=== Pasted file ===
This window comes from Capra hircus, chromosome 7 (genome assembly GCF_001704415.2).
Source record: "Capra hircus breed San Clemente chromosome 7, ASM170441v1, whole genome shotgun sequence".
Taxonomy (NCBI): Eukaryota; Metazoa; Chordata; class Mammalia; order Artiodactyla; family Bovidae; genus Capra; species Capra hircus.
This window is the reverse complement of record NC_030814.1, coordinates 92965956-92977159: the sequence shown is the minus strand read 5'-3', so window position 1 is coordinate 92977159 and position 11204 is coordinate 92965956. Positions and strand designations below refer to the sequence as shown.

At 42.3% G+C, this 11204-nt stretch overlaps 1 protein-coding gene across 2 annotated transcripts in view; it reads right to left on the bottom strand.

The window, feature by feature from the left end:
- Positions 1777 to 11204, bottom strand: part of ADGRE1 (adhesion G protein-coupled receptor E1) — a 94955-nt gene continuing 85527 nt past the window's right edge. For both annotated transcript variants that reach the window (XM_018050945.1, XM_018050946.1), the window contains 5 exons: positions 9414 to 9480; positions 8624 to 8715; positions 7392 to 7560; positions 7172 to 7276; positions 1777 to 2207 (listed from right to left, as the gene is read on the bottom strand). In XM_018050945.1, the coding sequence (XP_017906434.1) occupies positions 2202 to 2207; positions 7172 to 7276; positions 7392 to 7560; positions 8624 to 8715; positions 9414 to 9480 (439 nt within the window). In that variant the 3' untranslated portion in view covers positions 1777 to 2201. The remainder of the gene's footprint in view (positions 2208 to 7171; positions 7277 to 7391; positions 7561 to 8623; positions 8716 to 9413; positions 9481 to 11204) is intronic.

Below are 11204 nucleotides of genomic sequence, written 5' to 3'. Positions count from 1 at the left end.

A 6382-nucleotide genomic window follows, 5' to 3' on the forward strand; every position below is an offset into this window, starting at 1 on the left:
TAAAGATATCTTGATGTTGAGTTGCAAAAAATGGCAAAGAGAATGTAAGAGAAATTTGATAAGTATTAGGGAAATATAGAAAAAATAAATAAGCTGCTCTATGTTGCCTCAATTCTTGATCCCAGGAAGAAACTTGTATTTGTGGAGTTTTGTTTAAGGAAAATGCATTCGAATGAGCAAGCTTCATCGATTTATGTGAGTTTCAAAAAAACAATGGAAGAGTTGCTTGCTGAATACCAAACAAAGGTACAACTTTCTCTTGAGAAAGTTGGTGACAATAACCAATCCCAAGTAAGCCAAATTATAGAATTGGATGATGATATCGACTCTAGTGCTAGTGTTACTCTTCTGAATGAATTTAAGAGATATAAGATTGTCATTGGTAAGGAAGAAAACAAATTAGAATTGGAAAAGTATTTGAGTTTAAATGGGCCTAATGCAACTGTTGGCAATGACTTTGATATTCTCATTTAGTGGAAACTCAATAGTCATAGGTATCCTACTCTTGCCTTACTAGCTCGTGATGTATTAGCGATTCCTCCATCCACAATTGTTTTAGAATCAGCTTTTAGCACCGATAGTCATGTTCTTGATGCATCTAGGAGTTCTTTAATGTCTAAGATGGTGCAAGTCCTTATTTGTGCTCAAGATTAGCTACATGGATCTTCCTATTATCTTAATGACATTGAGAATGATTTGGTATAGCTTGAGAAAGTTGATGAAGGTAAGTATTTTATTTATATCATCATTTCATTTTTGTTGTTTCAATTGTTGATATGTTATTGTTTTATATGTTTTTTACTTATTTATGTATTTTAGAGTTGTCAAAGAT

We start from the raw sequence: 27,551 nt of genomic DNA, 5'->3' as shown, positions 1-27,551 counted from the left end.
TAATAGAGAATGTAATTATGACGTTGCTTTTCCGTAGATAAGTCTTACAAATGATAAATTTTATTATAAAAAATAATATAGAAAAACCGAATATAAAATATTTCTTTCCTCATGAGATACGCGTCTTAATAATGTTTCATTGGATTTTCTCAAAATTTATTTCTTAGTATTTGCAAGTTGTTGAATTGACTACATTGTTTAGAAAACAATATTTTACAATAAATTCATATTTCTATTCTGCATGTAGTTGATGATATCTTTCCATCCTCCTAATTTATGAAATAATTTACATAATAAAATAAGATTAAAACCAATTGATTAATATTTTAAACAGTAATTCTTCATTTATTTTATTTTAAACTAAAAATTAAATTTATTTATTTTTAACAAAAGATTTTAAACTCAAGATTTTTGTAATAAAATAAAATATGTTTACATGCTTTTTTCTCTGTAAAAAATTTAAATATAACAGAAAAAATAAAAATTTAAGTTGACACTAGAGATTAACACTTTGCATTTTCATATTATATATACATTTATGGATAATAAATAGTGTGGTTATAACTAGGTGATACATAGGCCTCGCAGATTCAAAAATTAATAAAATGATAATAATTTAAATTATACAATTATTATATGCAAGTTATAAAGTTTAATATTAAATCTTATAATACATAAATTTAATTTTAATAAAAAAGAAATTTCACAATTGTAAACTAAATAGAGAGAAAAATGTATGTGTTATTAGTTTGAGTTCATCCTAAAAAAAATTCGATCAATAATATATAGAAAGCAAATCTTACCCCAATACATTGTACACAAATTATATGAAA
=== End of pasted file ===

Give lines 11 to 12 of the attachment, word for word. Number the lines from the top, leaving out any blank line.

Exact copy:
We start from the raw sequence: 27,551 nt of genomic DNA, 5'->3' as shown, positions 1-27,551 counted from the left end.
TAATAGAGAATGTAATTATGACGTTGCTTTTCCGTAGATAAGTCTTACAAATGATAAATTTTATTATAAAAAATAATATAGAAAAACCGAATATAAAATATTTCTTTCCTCATGAGATACGCGTCTTAATAATGTTTCATTGGATTTTCTCAAAATTTATTTCTTAGTATTTGCAAGTTGTTGAATTGACTACATTGTTTAGAAAACAATATTTTACAATAAATTCATATTTCTATTCTGCATGTAGTTGATGATATCTTTCCATCCTCCTAATTTATGAAATAATTTACATAATAAAATAAGATTAAAACCAATTGATTAATATTTTAAACAGTAATTCTTCATTTATTTTATTTTAAACTAAAAATTAAATTTATTTATTTTTAACAAAAGATTTTAAACTCAAGATTTTTGTAATAAAATAAAATATGTTTACATGCTTTTTTCTCTGTAAAAAATTTAAATATAACAGAAAAAATAAAAATTTAAGTTGACACTAGAGATTAACACTTTGCATTTTCATATTATATATACATTTATGGATAATAAATAGTGTGGTTATAACTAGGTGATACATAGGCCTCGCAGATTCAAAAATTAATAAAATGATAATAATTTAAATTATACAATTATTATATGCAAGTTATAAAGTTTAATATTAAATCTTATAATACATAAATTTAATTTTAATAAAAAAGAAATTTCACAATTGTAAACTAAATAGAGAGAAAAATGTATGTGTTATTAGTTTGAGTTCATCCTAAAAAAAATTCGATCAATAATATATAGAAAGCAAATCTTACCCCAATACATTGTACACAAATTATATGAAA